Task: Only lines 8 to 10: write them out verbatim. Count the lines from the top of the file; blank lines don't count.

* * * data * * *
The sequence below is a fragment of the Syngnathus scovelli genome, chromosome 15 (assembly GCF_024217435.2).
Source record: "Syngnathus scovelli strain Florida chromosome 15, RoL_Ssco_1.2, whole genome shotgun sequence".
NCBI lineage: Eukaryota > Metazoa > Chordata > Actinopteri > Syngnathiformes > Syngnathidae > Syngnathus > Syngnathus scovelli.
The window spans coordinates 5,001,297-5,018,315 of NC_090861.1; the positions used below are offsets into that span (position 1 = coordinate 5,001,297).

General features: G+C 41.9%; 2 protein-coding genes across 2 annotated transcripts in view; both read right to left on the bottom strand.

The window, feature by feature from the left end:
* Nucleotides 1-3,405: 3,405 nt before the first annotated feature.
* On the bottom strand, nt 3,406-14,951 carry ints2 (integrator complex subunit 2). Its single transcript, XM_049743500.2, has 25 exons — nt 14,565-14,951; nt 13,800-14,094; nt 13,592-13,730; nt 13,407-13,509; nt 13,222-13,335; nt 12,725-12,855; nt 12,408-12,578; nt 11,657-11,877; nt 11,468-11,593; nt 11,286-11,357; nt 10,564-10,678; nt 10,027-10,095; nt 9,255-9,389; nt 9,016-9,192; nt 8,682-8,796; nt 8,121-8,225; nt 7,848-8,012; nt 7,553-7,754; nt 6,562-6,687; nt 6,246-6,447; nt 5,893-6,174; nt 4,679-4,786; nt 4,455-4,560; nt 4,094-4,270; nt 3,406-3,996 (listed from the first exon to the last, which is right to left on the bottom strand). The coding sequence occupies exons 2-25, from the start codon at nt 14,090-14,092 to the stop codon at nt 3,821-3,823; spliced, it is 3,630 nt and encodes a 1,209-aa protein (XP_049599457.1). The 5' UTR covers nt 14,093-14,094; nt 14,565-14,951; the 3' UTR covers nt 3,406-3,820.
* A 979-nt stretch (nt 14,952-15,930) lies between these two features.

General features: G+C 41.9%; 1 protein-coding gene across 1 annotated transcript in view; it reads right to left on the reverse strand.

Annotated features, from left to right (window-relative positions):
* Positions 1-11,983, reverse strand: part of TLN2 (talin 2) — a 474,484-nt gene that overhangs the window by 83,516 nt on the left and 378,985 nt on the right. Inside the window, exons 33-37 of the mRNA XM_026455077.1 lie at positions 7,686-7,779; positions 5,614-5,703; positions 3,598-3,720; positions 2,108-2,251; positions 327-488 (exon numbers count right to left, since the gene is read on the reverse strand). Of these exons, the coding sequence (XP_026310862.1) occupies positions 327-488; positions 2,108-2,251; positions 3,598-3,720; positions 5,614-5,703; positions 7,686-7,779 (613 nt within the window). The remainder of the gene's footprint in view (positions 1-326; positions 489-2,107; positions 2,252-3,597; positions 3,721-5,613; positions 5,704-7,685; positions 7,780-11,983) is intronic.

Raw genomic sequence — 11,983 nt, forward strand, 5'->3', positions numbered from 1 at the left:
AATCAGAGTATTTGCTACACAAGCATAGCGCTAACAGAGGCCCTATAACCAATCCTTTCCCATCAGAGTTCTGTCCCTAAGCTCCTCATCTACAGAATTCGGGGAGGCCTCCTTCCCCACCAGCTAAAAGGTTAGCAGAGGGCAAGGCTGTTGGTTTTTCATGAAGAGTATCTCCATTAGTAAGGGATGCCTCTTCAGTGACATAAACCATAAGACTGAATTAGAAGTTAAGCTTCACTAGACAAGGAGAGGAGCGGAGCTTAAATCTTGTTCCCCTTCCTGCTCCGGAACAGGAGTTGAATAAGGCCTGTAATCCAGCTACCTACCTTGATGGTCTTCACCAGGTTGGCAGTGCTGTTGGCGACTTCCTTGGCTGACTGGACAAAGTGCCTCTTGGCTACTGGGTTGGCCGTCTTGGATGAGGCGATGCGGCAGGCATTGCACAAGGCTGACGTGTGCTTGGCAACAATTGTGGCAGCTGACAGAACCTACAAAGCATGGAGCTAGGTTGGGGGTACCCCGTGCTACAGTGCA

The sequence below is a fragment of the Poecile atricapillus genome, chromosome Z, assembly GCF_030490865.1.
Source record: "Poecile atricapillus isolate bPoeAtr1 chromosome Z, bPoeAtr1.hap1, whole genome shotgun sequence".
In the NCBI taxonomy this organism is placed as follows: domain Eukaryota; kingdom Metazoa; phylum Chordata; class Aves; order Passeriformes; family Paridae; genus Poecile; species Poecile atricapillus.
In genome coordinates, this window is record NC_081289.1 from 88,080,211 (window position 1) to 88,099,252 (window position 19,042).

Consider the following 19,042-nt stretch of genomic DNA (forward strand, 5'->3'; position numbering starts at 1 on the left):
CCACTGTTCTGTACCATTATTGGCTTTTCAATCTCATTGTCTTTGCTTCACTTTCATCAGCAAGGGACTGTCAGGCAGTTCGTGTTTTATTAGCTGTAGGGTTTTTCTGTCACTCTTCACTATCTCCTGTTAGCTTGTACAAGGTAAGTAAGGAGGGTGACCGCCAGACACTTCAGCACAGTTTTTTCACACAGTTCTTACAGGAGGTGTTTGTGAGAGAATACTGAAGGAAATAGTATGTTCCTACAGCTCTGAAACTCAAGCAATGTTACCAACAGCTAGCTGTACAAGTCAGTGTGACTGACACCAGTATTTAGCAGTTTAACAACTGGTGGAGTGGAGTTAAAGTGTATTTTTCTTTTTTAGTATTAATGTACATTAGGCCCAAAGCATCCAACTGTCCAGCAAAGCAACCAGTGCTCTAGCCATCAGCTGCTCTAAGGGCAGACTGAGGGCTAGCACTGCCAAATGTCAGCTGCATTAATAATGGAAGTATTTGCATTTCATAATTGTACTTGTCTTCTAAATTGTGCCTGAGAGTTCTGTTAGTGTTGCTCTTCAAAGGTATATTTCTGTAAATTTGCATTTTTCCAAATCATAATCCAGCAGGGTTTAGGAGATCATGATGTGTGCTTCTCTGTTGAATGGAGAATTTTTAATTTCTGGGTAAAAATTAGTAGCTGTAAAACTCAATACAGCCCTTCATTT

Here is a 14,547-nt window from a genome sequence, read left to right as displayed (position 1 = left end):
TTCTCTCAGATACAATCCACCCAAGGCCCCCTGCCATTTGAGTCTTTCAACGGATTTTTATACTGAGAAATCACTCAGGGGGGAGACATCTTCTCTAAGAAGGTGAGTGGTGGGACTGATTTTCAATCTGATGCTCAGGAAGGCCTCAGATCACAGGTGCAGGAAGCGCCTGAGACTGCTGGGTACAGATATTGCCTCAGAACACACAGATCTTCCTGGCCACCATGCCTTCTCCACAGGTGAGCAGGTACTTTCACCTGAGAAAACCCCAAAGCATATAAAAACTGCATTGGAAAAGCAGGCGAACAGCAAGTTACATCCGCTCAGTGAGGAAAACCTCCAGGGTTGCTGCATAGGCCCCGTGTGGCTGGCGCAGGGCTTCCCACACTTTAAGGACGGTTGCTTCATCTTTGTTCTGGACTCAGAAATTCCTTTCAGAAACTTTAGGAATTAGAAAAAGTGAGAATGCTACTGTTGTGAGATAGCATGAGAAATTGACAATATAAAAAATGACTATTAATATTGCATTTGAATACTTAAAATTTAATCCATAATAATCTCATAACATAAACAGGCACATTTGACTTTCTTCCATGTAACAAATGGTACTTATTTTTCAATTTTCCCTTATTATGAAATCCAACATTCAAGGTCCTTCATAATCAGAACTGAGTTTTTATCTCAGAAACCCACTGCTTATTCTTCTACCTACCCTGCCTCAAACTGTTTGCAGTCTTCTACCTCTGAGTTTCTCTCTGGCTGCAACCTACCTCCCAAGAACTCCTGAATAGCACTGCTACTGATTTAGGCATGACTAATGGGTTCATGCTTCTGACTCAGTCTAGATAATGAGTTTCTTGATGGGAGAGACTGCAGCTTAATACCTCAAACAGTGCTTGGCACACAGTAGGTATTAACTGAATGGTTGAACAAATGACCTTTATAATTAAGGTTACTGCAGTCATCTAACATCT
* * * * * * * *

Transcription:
* On the bottom strand, nt 3,406-14,951 carry ints2 (integrator complex subunit 2). Its single transcript, XM_049743500.2, has 25 exons — nt 14,565-14,951; nt 13,800-14,094; nt 13,592-13,730; nt 13,407-13,509; nt 13,222-13,335; nt 12,725-12,855; nt 12,408-12,578; nt 11,657-11,877; nt 11,468-11,593; nt 11,286-11,357; nt 10,564-10,678; nt 10,027-10,095; nt 9,255-9,389; nt 9,016-9,192; nt 8,682-8,796; nt 8,121-8,225; nt 7,848-8,012; nt 7,553-7,754; nt 6,562-6,687; nt 6,246-6,447; nt 5,893-6,174; nt 4,679-4,786; nt 4,455-4,560; nt 4,094-4,270; nt 3,406-3,996 (listed from the first exon to the last, which is right to left on the bottom strand). The coding sequence occupies exons 2-25, from the start codon at nt 14,090-14,092 to the stop codon at nt 3,821-3,823; spliced, it is 3,630 nt and encodes a 1,209-aa protein (XP_049599457.1). The 5' UTR covers nt 14,093-14,094; nt 14,565-14,951; the 3' UTR covers nt 3,406-3,820.
* A 979-nt stretch (nt 14,952-15,930) lies between these two features.

General features: G+C 41.9%; 1 protein-coding gene across 1 annotated transcript in view; it reads right to left on the reverse strand.